166 out of 168 bus stops in Iceland are poorly accessible or inaccessible, reports RÚV. The chairperson of ÖBÍ (The Icelandic Disability Alliance) says that this is worse than anyone would have suspected.
Úríður Harpa Sigurðardóttir, the chairperson of ÖBÍ, says that the results seem grim. The report states that out of all 168 bus stops, 66 were accessible for wheelchair users, 67 for those with a walking disability or arm-/leg- impairment, 139 for people with intellectual disabilities and only seven for blind and visually impaired people. “In many places, the bus stops are nothing more than a pole by the road and there are 18 bus stations that non of the disability groups can use.”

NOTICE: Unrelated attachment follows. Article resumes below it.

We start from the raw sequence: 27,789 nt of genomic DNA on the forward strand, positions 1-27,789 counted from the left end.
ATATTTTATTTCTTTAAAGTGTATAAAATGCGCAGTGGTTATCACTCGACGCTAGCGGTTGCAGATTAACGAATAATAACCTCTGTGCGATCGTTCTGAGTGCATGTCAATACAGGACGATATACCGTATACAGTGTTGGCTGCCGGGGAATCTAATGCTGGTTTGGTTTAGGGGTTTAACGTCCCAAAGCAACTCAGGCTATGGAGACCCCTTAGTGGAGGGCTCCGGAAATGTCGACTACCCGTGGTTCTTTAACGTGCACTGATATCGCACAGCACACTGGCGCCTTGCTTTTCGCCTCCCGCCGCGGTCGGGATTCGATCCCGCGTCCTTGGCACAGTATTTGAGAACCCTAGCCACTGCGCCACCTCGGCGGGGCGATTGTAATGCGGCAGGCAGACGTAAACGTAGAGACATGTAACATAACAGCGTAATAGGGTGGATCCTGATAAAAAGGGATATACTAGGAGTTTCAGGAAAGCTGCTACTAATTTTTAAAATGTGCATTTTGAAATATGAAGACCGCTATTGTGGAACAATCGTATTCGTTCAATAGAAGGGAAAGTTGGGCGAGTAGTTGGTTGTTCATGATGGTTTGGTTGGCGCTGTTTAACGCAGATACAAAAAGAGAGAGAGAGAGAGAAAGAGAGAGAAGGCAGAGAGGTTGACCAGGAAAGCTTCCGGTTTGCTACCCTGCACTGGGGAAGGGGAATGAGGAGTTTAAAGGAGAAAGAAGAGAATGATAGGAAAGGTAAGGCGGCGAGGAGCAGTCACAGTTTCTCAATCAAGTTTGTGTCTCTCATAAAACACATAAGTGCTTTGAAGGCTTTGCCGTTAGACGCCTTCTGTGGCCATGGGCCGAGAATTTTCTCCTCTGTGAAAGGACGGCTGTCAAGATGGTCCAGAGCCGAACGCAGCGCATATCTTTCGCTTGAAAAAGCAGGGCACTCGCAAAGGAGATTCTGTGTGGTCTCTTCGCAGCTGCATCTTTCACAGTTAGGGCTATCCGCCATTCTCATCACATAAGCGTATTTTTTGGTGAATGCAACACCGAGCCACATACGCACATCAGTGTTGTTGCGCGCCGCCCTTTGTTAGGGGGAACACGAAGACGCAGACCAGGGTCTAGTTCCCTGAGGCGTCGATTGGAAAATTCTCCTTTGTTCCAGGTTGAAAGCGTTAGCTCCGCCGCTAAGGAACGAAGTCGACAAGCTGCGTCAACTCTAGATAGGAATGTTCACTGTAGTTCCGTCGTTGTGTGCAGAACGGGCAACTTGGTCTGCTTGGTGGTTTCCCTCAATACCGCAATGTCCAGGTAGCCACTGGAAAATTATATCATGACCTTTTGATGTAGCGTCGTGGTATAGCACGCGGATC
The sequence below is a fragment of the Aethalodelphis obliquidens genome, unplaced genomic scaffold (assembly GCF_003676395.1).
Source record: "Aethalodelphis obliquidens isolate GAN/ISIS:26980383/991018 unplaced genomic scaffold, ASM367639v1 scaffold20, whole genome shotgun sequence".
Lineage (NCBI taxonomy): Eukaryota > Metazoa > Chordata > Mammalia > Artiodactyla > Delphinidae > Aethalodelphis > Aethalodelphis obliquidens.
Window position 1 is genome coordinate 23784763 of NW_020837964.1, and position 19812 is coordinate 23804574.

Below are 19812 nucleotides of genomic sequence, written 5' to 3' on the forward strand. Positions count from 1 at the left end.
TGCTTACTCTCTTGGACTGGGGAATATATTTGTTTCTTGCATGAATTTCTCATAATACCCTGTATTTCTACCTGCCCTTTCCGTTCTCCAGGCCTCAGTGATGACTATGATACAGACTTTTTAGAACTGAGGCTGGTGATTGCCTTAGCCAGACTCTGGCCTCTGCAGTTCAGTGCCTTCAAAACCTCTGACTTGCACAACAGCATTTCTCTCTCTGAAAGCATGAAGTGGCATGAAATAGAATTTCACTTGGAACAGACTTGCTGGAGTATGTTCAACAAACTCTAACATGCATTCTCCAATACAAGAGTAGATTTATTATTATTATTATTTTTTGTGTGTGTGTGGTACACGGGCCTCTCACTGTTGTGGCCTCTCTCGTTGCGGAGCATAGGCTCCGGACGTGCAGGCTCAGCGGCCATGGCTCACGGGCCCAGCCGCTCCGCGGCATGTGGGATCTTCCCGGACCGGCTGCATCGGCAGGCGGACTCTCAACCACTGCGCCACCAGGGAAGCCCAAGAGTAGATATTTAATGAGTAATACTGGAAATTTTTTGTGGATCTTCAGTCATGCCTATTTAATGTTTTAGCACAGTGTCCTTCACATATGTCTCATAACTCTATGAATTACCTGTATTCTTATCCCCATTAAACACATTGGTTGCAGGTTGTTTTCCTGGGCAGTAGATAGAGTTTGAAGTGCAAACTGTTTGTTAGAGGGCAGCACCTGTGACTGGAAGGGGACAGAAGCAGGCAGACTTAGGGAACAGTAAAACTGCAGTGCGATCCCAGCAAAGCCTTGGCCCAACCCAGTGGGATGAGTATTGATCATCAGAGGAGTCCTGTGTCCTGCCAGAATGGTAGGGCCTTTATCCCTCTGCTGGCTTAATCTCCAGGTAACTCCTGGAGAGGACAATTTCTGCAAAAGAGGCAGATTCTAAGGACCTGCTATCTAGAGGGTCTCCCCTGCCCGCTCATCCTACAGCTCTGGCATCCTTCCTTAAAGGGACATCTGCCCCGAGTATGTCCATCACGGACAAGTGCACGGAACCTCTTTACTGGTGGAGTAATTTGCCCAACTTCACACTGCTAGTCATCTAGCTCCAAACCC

Úríður says the alliance wasn’t prepared for such results. “According to the government’s plan, 90% of the bus stops should be accessible by 2024, and I don’t quite know how that will happen when more than 90% of the bus stops are completely inaccessible,” she says.
The capital city area looks better than the countryside, where all of the bus stops have very poor access. “If we are going to take something positive out of this, it is only very good that this result has come out so that now the government has this completely in black and white, how serious the situation is. They have to take this seriously and start already acknowledging how urgent the task is. Funding needs to be put into this project,” says Úríður.
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